Wednesday, January 26, 2011

Still wrong after all these years

Walter Williams
A physicist, biologist, and economist are shipwrecked on an island with no food except canned goods. They have no can opener. They soberly consider their dilemma. Each professor presents a plan to the others.
The physicist has identified some coral reef. He proposes that at low tide he carefully wade out to the reef, break off some coral, attach it to a stone and use that tool to open the cans. The biologist disagrees. She states that because this island is known for inedible and highly acidic snails they should dig for those snails and express their acid to cut through the can lids.
The two scholars look expectantly at the economist. He says "Let's assume we have a can opener".
Walter Williams is an economist.  Much like the economist in the story, he is prone to making useless assumptions. Williams was the subject of a recent WSJ column
As a right wing libertarian Williams has a blind spot to free market inefficiencies and immoralities. He assumes morality. Williams thinks the majority of issues which impact black people are either their own fault or caused by the government.

Today just 17% of construction workers are unionized, but Democratic politicians, in deference to the AFL-CIO, have kept Davis-Bacon in place to protect them. Because most black construction workers aren't union members, however, the law has the effect of freezing them out of jobs. It also serves to significantly increase the costs of government projects, since there are fewer contractors to bid on them than there would be without Davis-Bacon.

Analysis of this issue launched Mr. Williams' career as a public intellectual, and in 1982 he published his first book, "The State Against Blacks," arguing that laws regulating economic activity are far larger impediments to black progress than racial bigotry and discrimination. Nearly 30 years later, he stands by that premise.

"Racial discrimination is not the problem of black people that it used to be" in his youth, says Mr. Williams. "Today I doubt you could find any significant problem that blacks face that is caused by racial discrimination. The 70% illegitimacy rate is a devastating problem, but it doesn't have a damn thing to do with racism. The fact that in some areas black people are huddled in their homes at night, sometimes serving meals on the floor so they don't get hit by a stray bullet—that's not because the Klan is riding through the neighborhood."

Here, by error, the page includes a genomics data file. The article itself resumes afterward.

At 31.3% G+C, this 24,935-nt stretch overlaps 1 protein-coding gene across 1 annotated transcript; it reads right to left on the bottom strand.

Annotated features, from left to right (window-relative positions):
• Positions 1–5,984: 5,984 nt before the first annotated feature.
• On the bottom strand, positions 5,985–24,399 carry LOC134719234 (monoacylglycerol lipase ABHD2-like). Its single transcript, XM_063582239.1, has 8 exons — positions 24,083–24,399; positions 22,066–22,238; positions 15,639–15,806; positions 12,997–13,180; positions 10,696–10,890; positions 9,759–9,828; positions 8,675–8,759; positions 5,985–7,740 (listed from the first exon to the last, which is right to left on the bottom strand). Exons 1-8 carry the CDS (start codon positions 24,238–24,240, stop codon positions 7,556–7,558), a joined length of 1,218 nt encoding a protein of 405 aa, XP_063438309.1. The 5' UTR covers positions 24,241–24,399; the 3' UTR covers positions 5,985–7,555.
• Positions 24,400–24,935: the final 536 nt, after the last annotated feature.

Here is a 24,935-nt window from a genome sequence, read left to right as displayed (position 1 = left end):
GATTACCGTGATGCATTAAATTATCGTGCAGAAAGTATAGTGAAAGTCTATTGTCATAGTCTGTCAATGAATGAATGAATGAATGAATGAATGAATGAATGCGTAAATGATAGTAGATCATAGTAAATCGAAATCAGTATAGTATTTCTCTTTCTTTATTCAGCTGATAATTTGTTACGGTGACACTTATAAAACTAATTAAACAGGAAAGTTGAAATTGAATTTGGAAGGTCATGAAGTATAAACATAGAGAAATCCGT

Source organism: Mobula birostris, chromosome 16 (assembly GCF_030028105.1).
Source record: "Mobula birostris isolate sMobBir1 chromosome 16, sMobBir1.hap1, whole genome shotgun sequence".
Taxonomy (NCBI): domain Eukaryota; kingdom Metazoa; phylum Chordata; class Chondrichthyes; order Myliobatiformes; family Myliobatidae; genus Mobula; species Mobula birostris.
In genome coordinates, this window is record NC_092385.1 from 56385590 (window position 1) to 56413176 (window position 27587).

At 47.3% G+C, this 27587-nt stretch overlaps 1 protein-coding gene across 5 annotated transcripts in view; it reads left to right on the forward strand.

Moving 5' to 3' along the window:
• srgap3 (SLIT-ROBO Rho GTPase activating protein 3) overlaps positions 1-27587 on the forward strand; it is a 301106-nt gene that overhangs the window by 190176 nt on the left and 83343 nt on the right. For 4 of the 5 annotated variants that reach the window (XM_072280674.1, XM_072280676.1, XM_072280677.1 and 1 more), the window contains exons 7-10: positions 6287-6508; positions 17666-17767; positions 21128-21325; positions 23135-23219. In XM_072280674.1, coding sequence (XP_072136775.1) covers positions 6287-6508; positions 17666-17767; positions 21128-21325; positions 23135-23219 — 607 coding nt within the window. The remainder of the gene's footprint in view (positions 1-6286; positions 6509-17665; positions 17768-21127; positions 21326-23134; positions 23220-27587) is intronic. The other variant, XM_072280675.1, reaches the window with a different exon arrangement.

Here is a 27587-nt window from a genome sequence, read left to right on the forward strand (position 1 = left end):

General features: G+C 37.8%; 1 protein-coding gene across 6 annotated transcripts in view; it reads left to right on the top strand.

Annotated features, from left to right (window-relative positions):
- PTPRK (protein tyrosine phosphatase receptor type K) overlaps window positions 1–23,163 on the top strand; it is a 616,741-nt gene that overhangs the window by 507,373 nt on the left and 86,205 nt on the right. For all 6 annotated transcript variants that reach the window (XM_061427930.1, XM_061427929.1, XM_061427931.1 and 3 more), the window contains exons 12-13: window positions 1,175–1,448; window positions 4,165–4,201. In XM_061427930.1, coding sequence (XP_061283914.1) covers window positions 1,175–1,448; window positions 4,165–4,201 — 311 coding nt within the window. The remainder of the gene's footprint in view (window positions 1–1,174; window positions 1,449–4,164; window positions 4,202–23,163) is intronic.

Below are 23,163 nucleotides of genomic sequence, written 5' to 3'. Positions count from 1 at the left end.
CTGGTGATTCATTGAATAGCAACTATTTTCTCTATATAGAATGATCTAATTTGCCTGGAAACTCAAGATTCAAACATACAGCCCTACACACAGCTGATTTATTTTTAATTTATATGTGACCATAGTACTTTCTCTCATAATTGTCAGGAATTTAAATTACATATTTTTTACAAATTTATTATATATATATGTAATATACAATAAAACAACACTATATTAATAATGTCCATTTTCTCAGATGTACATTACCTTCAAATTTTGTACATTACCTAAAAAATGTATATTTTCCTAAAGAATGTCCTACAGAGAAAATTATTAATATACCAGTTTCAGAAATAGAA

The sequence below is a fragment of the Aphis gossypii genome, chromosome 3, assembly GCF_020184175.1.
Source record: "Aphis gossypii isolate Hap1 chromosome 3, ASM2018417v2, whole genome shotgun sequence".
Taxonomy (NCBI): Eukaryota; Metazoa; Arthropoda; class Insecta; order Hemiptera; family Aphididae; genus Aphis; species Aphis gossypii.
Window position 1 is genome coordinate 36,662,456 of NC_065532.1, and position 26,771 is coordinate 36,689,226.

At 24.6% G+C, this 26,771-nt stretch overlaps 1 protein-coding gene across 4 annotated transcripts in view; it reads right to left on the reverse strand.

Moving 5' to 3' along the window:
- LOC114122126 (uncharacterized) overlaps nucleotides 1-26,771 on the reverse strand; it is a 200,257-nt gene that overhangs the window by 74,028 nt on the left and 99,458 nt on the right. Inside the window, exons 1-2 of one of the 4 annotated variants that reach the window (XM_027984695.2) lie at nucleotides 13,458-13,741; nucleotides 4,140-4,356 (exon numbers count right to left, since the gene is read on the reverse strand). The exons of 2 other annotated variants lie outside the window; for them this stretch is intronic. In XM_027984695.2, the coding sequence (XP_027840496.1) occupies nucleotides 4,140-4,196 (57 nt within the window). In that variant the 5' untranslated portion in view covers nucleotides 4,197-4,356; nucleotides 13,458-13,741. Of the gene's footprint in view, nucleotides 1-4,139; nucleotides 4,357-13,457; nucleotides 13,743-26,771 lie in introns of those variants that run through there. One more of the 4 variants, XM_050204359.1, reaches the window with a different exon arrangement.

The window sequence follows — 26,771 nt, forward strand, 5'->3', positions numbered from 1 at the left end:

Williams glosses over a few things.


The bloodiest war in this nation's history was fought because a group of slave owners were worried that the Federal government might interfere in the private marketplace and limit or end slavery. Afterwards the partisans and descendants of the losing side set up a formalized system of apartheid while those of the winning side, who generally eschewed most of the Southern Jim Crow system, still practiced what amounted to informal segregation. Each system also featured semi-regular outbursts of public or private violence should any Black person ignore certain barriers.
These systems finally broke down post-WW2 for a variety of reasons, free market capitalism not being the most prominent. In fact the general arc of the US political economy from 1910-1970 was away from free market capitalism. The most effective tool used to dismantle these structures was government action to limit the choices of private individuals and companies.
This is anathema to libertarians. Fundamentalist free market libertarians don't accept the government’s right to interfere in the private marketplace. They believe that the market will work it all out and if it doesn't why then it's up to the individual to shop, work or move somewhere else. So food safety laws, anti-discrimination laws, environmental protections, workplace safety regulations, child labor laws, medical licensing, unions, fair housing laws, affirmative action, taxes etc are all bad things under this point of view - very bad things indeed.
Williams ignores current studies which show that all else equal, race is still a major factor in who gets hired, who gets promoted, who even has the opportunity to interview in the first place (Helpful hint -try not to have a “black sounding” name on your resume.)
Black people don't get the same benefit (income) from education. 
Private decisions in aggregate can have a negative effect on a black person's ability to buy a home of his/her choosing. This also impacts future inherited wealth. (subject of a future post)
So is government always the solution? Are Black people perpetual victims? Does this mean that there aren't some Black people who need to get their behind in gear and get in the game?

OF COURSE NOT! No intelligent person argues that.
What's past is past and can't be changed. But the past has an impact on the present. Additionally some bad things are still occurring today.
Pretending that most problems arise from government intervention in the marketplace is just silly. It fits what I consider a loony libertarian view of the world but it doesn't match reality. It's a straw man which Williams has constructed in order to avoid confronting the limits of his ideology. Unsurprisingly he's no fan of Title II of the 1964 Civil Rights Act, viewing it as unconstitutional and unnecessary.
  
So what's your take? Do you think the challenges black people face were primarily created or aggravated by government actions?  Does the federal government (or any arm of government) have the constitutional right to ban private discrimination?  Did the Great Society destroy the Black family? Is racism a thing of the past?
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